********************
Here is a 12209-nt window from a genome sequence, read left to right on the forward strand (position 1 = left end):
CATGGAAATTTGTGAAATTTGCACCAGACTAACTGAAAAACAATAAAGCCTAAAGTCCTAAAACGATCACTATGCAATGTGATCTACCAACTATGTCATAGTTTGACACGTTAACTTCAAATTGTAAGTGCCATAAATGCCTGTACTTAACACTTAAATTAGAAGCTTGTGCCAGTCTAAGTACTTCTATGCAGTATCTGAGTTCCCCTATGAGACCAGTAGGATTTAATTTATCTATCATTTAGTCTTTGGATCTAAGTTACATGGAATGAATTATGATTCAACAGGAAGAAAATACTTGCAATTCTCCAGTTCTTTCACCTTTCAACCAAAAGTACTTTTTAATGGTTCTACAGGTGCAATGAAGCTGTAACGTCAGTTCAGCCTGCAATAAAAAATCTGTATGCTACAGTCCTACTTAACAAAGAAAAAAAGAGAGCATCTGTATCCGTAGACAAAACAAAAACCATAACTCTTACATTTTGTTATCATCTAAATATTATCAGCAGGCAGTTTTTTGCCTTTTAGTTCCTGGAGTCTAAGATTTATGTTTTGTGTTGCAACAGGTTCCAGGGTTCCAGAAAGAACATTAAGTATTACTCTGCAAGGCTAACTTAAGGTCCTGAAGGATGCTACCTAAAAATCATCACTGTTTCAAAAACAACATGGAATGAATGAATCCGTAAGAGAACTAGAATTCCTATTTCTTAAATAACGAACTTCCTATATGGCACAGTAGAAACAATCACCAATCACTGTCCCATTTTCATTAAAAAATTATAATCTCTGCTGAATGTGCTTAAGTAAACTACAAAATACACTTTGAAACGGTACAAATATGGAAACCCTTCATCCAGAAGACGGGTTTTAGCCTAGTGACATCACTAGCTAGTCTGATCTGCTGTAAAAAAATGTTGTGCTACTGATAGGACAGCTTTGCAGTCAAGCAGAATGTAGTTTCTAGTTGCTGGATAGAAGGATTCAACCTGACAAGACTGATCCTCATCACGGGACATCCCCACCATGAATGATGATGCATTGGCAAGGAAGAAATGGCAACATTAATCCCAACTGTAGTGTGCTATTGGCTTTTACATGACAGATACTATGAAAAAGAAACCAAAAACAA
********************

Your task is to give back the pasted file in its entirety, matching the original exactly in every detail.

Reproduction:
Here is a 12209-nt window from a genome sequence, read left to right on the forward strand (position 1 = left end):
CATGGAAATTTGTGAAATTTGCACCAGACTAACTGAAAAACAATAAAGCCTAAAGTCCTAAAACGATCACTATGCAATGTGATCTACCAACTATGTCATAGTTTGACACGTTAACTTCAAATTGTAAGTGCCATAAATGCCTGTACTTAACACTTAAATTAGAAGCTTGTGCCAGTCTAAGTACTTCTATGCAGTATCTGAGTTCCCCTATGAGACCAGTAGGATTTAATTTATCTATCATTTAGTCTTTGGATCTAAGTTACATGGAATGAATTATGATTCAACAGGAAGAAAATACTTGCAATTCTCCAGTTCTTTCACCTTTCAACCAAAAGTACTTTTTAATGGTTCTACAGGTGCAATGAAGCTGTAACGTCAGTTCAGCCTGCAATAAAAAATCTGTATGCTACAGTCCTACTTAACAAAGAAAAAAAGAGAGCATCTGTATCCGTAGACAAAACAAAAACCATAACTCTTACATTTTGTTATCATCTAAATATTATCAGCAGGCAGTTTTTTGCCTTTTAGTTCCTGGAGTCTAAGATTTATGTTTTGTGTTGCAACAGGTTCCAGGGTTCCAGAAAGAACATTAAGTATTACTCTGCAAGGCTAACTTAAGGTCCTGAAGGATGCTACCTAAAAATCATCACTGTTTCAAAAACAACATGGAATGAATGAATCCGTAAGAGAACTAGAATTCCTATTTCTTAAATAACGAACTTCCTATATGGCACAGTAGAAACAATCACCAATCACTGTCCCATTTTCATTAAAAAATTATAATCTCTGCTGAATGTGCTTAAGTAAACTACAAAATACACTTTGAAACGGTACAAATATGGAAACCCTTCATCCAGAAGACGGGTTTTAGCCTAGTGACATCACTAGCTAGTCTGATCTGCTGTAAAAAAATGTTGTGCTACTGATAGGACAGCTTTGCAGTCAAGCAGAATGTAGTTTCTAGTTGCTGGATAGAAGGATTCAACCTGACAAGACTGATCCTCATCACGGGACATCCCCACCATGAATGATGATGCATTGGCAAGGAAGAAATGGCAACATTAATCCCAACTGTAGTGTGCTATTGGCTTTTACATGACAGATACTATGAAAAAGAAACCAAAAACAA